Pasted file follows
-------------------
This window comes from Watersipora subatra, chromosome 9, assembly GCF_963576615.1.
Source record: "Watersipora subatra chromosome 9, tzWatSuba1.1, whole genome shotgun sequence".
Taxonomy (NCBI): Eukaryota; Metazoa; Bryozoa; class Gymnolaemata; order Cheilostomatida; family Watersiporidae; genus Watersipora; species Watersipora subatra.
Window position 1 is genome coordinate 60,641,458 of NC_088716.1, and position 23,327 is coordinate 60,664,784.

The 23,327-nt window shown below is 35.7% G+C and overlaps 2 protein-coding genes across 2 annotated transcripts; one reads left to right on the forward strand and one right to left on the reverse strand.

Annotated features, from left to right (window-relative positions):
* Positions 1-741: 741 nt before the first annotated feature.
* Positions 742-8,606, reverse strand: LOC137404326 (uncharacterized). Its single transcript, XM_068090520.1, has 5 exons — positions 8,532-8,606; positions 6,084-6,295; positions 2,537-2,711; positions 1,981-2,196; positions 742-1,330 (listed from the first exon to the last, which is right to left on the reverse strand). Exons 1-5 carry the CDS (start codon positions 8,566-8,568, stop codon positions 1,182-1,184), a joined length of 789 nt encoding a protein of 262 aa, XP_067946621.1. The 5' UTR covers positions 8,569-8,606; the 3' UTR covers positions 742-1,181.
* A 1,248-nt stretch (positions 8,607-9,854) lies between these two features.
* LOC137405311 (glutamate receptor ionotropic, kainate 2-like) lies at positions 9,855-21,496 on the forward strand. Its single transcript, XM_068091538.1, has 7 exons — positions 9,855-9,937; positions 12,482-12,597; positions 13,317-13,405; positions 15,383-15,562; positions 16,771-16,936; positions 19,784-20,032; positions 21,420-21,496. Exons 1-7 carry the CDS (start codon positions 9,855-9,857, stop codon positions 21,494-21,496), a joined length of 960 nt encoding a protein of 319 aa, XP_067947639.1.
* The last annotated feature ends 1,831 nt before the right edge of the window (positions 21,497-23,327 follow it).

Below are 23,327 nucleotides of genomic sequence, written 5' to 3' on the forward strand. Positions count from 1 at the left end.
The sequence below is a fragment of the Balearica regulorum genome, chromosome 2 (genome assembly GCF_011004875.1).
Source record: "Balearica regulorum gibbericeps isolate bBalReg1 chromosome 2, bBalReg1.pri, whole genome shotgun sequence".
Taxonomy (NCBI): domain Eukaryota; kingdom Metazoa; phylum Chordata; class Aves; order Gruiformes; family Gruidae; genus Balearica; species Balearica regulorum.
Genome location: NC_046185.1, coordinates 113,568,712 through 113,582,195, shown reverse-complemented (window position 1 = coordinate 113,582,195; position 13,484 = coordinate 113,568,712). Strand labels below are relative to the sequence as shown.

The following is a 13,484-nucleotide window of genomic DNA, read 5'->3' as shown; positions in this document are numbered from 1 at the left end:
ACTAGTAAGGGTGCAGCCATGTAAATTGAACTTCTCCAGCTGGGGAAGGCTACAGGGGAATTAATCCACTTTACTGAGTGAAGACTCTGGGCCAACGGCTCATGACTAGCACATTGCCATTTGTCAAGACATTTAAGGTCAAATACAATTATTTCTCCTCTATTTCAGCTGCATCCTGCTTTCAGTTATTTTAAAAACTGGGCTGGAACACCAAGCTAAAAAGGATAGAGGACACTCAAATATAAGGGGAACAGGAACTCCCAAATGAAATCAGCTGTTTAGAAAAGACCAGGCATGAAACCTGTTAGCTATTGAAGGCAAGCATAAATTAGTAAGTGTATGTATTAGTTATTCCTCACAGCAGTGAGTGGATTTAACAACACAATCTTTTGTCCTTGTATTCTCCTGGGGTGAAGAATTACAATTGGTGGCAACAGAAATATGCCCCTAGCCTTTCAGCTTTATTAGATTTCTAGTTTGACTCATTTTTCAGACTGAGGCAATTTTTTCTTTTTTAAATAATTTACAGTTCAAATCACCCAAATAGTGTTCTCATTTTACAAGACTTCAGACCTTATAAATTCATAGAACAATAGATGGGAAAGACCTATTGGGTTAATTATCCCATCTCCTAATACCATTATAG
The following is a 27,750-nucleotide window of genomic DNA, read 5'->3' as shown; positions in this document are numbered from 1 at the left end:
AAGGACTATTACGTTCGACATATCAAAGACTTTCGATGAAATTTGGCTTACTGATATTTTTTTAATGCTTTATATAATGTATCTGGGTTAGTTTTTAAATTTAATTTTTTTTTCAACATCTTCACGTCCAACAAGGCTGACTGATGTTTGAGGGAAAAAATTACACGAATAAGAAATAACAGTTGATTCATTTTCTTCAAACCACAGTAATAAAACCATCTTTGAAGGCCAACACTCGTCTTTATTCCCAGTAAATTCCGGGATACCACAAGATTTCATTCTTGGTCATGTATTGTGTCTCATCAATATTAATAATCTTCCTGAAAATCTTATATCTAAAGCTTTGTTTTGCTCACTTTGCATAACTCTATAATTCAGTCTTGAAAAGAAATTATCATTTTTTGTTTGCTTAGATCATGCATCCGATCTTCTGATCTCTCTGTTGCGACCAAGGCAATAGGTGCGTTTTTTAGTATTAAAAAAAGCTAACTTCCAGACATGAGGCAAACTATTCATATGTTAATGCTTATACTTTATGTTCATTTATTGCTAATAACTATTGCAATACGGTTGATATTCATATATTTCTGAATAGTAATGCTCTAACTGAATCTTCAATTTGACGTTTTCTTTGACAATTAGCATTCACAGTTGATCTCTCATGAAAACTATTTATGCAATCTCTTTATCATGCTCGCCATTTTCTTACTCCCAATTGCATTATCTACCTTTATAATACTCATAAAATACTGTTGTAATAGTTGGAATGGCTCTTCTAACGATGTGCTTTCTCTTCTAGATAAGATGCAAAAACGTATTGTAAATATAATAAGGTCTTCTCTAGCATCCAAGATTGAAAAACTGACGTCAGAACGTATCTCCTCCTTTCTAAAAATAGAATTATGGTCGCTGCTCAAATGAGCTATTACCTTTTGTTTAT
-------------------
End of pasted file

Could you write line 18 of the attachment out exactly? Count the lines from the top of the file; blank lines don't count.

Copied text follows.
ACTAGTAAGGGTGCAGCCATGTAAATTGAACTTCTCCAGCTGGGGAAGGCTACAGGGGAATTAATCCACTTTACTGAGTGAAGACTCTGGGCCAACGGCTCATGACTAGCACATTGCCATTTGTCAAGACATTTAAGGTCAAATACAATTATTTCTCCTCTATTTCAGCTGCATCCTGCTTTCAGTTATTTTAAAAACTGGGCTGGAACACCAAGCTAAAAAGGATAGAGGACACTCAAATATAAGGGGAACAGGAACTCCCAAATGAAATCAGCTGTTTAGAAAAGACCAGGCATGAAACCTGTTAGCTATTGAAGGCAAGCATAAATTAGTAAGTGTATGTATTAGTTATTCCTCACAGCAGTGAGTGGATTTAACAACACAATCTTTTGTCCTTGTATTCTCCTGGGGTGAAGAATTACAATTGGTGGCAACAGAAATATGCCCCTAGCCTTTCAGCTTTATTAGATTTCTAGTTTGACTCATTTTTCAGACTGAGGCAATTTTTTCTTTTTTAAATAATTTACAGTTCAAATCACCCAAATAGTGTTCTCATTTTACAAGACTTCAGACCTTATAAATTCATAGAACAATAGATGGGAAAGACCTATTGGGTTAATTATCCCATCTCCTAATACCATTATAG